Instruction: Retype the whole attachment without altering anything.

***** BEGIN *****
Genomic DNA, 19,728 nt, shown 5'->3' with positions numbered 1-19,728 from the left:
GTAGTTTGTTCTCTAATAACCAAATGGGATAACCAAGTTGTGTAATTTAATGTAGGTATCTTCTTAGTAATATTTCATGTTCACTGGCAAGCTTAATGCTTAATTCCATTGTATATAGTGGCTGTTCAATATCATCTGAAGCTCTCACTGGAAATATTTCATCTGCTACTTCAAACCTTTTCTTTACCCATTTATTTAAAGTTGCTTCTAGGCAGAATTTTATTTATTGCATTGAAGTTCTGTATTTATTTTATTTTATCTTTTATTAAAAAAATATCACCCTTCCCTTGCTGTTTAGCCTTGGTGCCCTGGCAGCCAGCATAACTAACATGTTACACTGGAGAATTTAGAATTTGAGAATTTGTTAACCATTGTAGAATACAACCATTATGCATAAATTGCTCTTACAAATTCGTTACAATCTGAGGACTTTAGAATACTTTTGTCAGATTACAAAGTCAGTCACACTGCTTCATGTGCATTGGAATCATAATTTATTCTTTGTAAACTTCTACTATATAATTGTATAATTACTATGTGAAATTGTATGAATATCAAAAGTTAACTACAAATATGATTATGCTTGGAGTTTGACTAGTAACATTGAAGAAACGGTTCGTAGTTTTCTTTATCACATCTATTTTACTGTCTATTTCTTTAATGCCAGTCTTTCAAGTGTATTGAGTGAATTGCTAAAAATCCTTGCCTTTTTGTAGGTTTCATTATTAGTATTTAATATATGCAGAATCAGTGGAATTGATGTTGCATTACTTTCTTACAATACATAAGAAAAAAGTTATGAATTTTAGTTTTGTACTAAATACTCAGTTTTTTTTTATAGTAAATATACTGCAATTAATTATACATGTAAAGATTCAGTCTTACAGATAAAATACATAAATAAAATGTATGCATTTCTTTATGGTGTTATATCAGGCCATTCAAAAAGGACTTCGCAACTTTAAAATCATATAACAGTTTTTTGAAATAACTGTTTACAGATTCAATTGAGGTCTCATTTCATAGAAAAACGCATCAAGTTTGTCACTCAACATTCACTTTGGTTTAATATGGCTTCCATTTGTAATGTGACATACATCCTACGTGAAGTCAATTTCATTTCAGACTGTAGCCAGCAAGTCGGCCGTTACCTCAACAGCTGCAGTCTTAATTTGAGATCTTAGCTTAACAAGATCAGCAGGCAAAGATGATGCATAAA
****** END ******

Genomic DNA, 19,728 nt, shown 5'->3' with positions numbered 1-19,728 from the left:
GTAGTTTGTTCTCTAATAACCAAATGGGATAACCAAGTTGTGTAATTTAATGTAGGTATCTTCTTAGTAATATTTCATGTTCACTGGCAAGCTTAATGCTTAATTCCATTGTATATAGTGGCTGTTCAATATCATCTGAAGCTCTCACTGGAAATATTTCATCTGCTACTTCAAACCTTTTCTTTACCCATTTATTTAAAGTTGCTTCTAGGCAGAATTTTATTTATTGCATTGAAGTTCTGTATTTATTTTATTTTATCTTTTATTAAAAAAATATCACCCTTCCCTTGCTGTTTAGCCTTGGTGCCCTGGCAGCCAGCATAACTAACATGTTACACTGGAGAATTTAGAATTTGAGAATTTGTTAACCATTGTAGAATACAACCATTATGCATAAATTGCTCTTACAAATTCGTTACAATCTGAGGACTTTAGAATACTTTTGTCAGATTACAAAGTCAGTCACACTGCTTCATGTGCATTGGAATCATAATTTATTCTTTGTAAACTTCTACTATATAATTGTATAATTACTATGTGAAATTGTATGAATATCAAAAGTTAACTACAAATATGATTATGCTTGGAGTTTGACTAGTAACATTGAAGAAACGGTTCGTAGTTTTCTTTATCACATCTATTTTACTGTCTATTTCTTTAATGCCAGTCTTTCAAGTGTATTGAGTGAATTGCTAAAAATCCTTGCCTTTTTGTAGGTTTCATTATTAGTATTTAATATATGCAGAATCAGTGGAATTGATGTTGCATTACTTTCTTACAATACATAAGAAAAAAGTTATGAATTTTAGTTTTGTACTAAATACTCAGTTTTTTTTTATAGTAAATATACTGCAATTAATTATACATGTAAAGATTCAGTCTTACAGATAAAATACATAAATAAAATGTATGCATTTCTTTATGGTGTTATATCAGGCCATTCAAAAAGGACTTCGCAACTTTAAAATCATATAACAGTTTTTTGAAATAACTGTTTACAGATTCAATTGAGGTCTCATTTCATAGAAAAACGCATCAAGTTTGTCACTCAACATTCACTTTGGTTTAATATGGCTTCCATTTGTAATGTGACATACATCCTACGTGAAGTCAATTTCATTTCAGACTGTAGCCAGCAAGTCGGCCGTTACCTCAACAGCTGCAGTCTTAATTTGAGATCTTAGCTTAACAAGATCAGCAGGCAAAGATGATGCATAAA